- Citigroup reported fixed-income trading revenue of $2.9 billion, easily surpassing a FactSet estimate of $1.24 billion.
- The bank's global consumer business also grew by 5% to $8.5 billion as branded cards sales expanded by 10% in the fourth quarter.
Citigroup reported Tuesday quarterly results that easily beat analyst expectations, driven by strong fixed-income trading revenues along with growing sales from the bank's consumer business.
Here's what analysts are expecting to see from the banking giant's results:
- Earnings: $1.90 per share vs. $1.84 per share expected by Refinitiv
- Revenue: $18.378 billion vs. Refinitiv forecast of $17.855 billion
- Fixed income trading: $2.9 billion vs. FactSet estimate of $1.24 billion
- Equities trading: $516 million vs. $673.7 million forecast
The stock rose 1.2% after the results were released.
Citigroup's bond-trading revenues represent a 49% surge from the year-earlier period. The bank said the strong results reflext a recovery from the fourth quarter of 2018 along with "strong performance, particularly in rates and spread products."
That strong result, however, was slightly offset by a 23% decline in equity trading as the derivatives environment becomes "more challenging."
The bank's consumer business also boosted its results, as its global consumer banking division raked in $8.5 billion in sales. That's a 5% increase from the year-earlier period.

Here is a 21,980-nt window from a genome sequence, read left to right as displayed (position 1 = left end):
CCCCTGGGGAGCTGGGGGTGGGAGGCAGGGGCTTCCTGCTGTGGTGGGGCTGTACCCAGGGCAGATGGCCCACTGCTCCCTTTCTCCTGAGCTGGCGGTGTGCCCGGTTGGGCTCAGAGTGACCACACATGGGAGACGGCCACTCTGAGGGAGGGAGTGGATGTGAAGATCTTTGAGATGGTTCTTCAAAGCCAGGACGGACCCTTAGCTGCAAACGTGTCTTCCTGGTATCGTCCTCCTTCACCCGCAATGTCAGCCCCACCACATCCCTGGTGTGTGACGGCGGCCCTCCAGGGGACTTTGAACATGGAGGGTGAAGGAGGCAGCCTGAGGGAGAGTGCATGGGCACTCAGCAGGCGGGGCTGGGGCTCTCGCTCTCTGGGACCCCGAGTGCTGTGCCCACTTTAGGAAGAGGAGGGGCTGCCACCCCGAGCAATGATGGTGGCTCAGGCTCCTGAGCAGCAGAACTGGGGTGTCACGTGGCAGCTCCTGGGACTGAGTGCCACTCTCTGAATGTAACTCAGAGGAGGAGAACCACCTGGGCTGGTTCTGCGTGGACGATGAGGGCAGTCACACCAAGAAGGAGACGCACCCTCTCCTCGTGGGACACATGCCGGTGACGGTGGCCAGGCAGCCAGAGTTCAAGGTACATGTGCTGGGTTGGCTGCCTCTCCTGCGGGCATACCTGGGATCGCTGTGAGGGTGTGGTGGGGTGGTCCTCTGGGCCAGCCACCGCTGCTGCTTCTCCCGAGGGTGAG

CEO Michael Corbat highlighted Citigroup's Branded Cards business, which saw its revenue grow by 10% to $2.4 billion.
"The U.S. consumer franchise saw continued strong growth in Branded Cards and sustained its momentum in attracting digital deposits," he said in a statement. He added that "our earnings of $5 billion for the fourth quarter marked a strong finish to 2019."
The company also posted a full-year profit of $8.04 per share, which represents a 21% rise from 2018.
Citigroup shares are coming off their best year since 1999, surging more than 53% in 2019. Those gains outpaced those of rival banks J.P. Morgan Chase, Wells Fargo, and Bank of America. J.P. Morgan and Bank of America both rose more than 40% last year, while Wells Fargo advances just 16.8%.
Wells Fargo banking analyst Mike Mayo raised last month his price target on the stock to $97 per share from $85 per share, telling CNBC's "Fast Money" it's his favorite banking stock "because it's just so inexpensive and they're buying back so many stock." Goldman Sachs also added Citigroup to its conviction buy list last week while Bank of America called it its "pick of the decade."
J.P. Morgan Chase reported fourth-quarter earnings earlier on Tuesday, topping analyst expectations as its bond-trading revenue skyrocketed by nearly 90%. The bank also posted a record profit for 2019.
This story is developing. Please check back for updates.
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